Get curated editors’ picks, peeks behind the scenes, film recommendations and more.
Warning: this film features flashing light that could be unsuitable for photosensitive viewers.
A film that’s at once global and deeply personal, Five Years After the War features a young man named Timothée Dray sharing how he grew up trying to make sense of a complicated identity. The product of a ‘hook-up’ between an Iraqi refugee and a Jewish Parisian, Dray had difficulty placing himself within the modern world. Further complicating matters, he had no contact with his father, which meant he envisioned him as a cross between Darth Vader, Osama bin Laden and a brave exiled revolutionary. As Dray narrates his life story, a filmmaking team led by his cousin, the French director Samuel Albaric, borrows from his cultural references to animate the piece with a wide range of colourful styles. The lone exception is a touching live-action sequence in which Dray at long last meets, and demystifies, his father Jaffar Abdalla. With striking honesty and a rich visual verve, Albaric combines the mundane and extraordinary in Dray’s journey to weave an epic coming-of-age tale.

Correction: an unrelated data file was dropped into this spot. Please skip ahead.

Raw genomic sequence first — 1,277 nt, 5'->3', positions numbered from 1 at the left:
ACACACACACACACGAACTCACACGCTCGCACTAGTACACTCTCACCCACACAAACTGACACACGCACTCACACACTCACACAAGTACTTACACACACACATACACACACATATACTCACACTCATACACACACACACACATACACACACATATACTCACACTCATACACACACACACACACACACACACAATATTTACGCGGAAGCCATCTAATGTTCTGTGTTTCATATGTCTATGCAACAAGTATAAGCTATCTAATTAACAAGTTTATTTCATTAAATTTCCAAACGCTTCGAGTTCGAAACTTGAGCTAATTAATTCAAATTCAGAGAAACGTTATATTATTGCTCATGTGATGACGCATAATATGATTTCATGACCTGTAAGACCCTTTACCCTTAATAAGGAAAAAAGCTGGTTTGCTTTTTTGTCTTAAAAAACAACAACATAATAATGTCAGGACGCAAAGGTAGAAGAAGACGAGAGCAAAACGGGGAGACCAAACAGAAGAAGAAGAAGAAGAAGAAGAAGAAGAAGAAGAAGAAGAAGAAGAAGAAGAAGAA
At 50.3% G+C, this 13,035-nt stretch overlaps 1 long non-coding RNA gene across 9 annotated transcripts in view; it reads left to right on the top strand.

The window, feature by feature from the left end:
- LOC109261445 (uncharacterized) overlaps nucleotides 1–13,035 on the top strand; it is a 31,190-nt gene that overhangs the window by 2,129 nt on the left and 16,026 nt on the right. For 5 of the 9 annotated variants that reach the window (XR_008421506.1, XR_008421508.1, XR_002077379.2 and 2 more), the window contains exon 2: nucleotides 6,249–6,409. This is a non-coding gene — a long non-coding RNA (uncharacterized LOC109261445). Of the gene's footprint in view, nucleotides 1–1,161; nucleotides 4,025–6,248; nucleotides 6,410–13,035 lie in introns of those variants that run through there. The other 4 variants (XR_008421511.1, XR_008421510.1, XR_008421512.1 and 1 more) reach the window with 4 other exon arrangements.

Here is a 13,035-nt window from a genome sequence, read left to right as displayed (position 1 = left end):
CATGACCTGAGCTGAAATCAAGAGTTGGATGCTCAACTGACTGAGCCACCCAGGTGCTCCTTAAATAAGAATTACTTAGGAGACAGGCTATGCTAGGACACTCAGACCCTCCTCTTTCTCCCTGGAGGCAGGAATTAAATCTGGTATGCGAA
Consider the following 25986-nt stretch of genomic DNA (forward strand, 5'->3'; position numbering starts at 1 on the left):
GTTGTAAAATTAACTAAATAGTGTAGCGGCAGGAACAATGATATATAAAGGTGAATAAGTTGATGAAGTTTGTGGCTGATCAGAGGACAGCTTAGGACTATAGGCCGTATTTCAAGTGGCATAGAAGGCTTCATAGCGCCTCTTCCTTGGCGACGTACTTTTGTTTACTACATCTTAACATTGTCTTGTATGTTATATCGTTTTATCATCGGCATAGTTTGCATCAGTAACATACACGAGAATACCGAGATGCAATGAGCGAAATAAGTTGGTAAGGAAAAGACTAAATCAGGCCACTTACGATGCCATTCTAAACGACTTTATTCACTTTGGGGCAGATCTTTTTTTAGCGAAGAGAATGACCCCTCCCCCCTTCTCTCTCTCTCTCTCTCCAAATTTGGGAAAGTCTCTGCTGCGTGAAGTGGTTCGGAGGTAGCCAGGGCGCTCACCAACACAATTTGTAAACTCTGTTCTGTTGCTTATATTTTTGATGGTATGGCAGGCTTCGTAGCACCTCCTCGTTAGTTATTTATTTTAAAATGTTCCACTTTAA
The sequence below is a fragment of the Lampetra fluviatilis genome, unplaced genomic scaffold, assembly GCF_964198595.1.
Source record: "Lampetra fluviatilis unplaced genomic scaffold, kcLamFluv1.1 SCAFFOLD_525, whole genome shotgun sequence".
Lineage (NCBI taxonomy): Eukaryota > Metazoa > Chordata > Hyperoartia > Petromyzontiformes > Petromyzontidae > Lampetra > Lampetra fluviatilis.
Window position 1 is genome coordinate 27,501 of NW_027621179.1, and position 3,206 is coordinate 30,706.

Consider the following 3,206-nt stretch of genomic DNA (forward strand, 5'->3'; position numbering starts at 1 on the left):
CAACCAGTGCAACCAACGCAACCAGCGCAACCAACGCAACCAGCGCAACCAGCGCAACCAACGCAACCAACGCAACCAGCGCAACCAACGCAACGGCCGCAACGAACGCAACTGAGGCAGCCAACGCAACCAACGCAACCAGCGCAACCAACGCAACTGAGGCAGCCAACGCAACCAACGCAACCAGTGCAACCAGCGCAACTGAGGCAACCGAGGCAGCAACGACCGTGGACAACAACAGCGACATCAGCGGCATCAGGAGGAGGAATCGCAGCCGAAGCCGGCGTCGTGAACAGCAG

Directors: Samuel Albaric, Martin Wiklund, Ulysse Lefort
Tour the European architecture that dreamed of a wondrous, fictitious China
Trek alongside spiritual pilgrims on a treacherous journey across Pakistan
Thinkers and theories
Photographs offer a colonialist window to the past – one that must be challenged
Animals and humans
An artist and ants collaborate on an exhibit of ‘tiny Abstract Expressionist paintings’
How a curious question about colouring maps changed mathematics forever
Meaning and the good life
The world turns vivid, strange and philosophical for one plane crash survivor
The rise and fall of Kowloon Walled City, Hong Kong’s infamous urban monolith
Inside the unique creative space where ‘outsider’ artists find their form
When aggression is viewed as brilliance, it hurts women in science, and science itself